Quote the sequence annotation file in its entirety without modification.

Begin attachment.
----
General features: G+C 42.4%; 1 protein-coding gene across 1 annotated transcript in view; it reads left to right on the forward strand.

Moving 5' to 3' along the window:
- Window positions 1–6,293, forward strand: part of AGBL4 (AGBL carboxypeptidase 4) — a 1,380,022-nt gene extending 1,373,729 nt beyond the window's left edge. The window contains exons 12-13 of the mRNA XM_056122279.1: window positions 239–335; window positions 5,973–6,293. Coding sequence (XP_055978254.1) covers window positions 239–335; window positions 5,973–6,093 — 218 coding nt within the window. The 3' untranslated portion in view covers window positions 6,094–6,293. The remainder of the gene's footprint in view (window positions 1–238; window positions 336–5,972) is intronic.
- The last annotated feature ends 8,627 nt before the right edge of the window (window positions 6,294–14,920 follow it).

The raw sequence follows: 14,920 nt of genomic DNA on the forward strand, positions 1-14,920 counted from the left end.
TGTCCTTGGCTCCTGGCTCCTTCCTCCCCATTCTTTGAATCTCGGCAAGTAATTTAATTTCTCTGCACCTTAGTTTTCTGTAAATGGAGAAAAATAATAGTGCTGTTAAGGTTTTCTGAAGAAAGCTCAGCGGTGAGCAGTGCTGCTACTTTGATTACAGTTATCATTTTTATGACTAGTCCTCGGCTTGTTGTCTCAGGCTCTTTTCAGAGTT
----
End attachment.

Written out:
General features: G+C 42.4%; 1 protein-coding gene across 1 annotated transcript in view; it reads left to right on the forward strand.

Moving 5' to 3' along the window:
- Window positions 1–6,293, forward strand: part of AGBL4 (AGBL carboxypeptidase 4) — a 1,380,022-nt gene extending 1,373,729 nt beyond the window's left edge. The window contains exons 12-13 of the mRNA XM_056122279.1: window positions 239–335; window positions 5,973–6,293. Coding sequence (XP_055978254.1) covers window positions 239–335; window positions 5,973–6,093 — 218 coding nt within the window. The 3' untranslated portion in view covers window positions 6,094–6,293. The remainder of the gene's footprint in view (window positions 1–238; window positions 336–5,972) is intronic.
- The last annotated feature ends 8,627 nt before the right edge of the window (window positions 6,294–14,920 follow it).

The raw sequence follows: 14,920 nt of genomic DNA on the forward strand, positions 1-14,920 counted from the left end.
TGTCCTTGGCTCCTGGCTCCTTCCTCCCCATTCTTTGAATCTCGGCAAGTAATTTAATTTCTCTGCACCTTAGTTTTCTGTAAATGGAGAAAAATAATAGTGCTGTTAAGGTTTTCTGAAGAAAGCTCAGCGGTGAGCAGTGCTGCTACTTTGATTACAGTTATCATTTTTATGACTAGTCCTCGGCTTGTTGTCTCAGGCTCTTTTCAGAGTT